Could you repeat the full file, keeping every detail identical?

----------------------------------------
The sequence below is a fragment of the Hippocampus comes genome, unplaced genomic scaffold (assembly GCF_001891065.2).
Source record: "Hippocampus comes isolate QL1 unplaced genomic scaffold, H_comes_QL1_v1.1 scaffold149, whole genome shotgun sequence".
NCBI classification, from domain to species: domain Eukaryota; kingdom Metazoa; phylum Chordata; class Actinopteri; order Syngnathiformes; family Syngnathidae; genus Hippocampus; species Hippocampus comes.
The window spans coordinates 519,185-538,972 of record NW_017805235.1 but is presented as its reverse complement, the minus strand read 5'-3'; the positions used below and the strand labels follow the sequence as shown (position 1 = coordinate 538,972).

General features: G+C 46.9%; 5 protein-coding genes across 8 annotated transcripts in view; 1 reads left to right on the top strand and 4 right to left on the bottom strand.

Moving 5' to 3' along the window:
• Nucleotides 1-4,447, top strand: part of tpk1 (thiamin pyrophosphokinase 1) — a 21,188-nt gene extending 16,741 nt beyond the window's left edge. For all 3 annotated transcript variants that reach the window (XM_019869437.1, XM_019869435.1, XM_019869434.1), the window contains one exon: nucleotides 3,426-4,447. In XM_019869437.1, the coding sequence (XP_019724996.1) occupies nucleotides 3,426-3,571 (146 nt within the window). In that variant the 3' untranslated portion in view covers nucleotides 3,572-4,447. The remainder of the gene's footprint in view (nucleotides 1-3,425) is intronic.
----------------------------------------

The sequence below is a fragment of the Hippocampus comes genome, unplaced genomic scaffold (assembly GCF_001891065.2).
Source record: "Hippocampus comes isolate QL1 unplaced genomic scaffold, H_comes_QL1_v1.1 scaffold149, whole genome shotgun sequence".
NCBI classification, from domain to species: domain Eukaryota; kingdom Metazoa; phylum Chordata; class Actinopteri; order Syngnathiformes; family Syngnathidae; genus Hippocampus; species Hippocampus comes.
The window spans coordinates 519,185-538,972 of record NW_017805235.1 but is presented as its reverse complement, the minus strand read 5'-3'; the positions used below and the strand labels follow the sequence as shown (position 1 = coordinate 538,972).

General features: G+C 46.9%; 5 protein-coding genes across 8 annotated transcripts in view; 1 reads left to right on the top strand and 4 right to left on the bottom strand.

Moving 5' to 3' along the window:
• Nucleotides 1-4,447, top strand: part of tpk1 (thiamin pyrophosphokinase 1) — a 21,188-nt gene extending 16,741 nt beyond the window's left edge. For all 3 annotated transcript variants that reach the window (XM_019869437.1, XM_019869435.1, XM_019869434.1), the window contains one exon: nucleotides 3,426-4,447. In XM_019869437.1, the coding sequence (XP_019724996.1) occupies nucleotides 3,426-3,571 (146 nt within the window). In that variant the 3' untranslated portion in view covers nucleotides 3,572-4,447. The remainder of the gene's footprint in view (nucleotides 1-3,425) is intronic.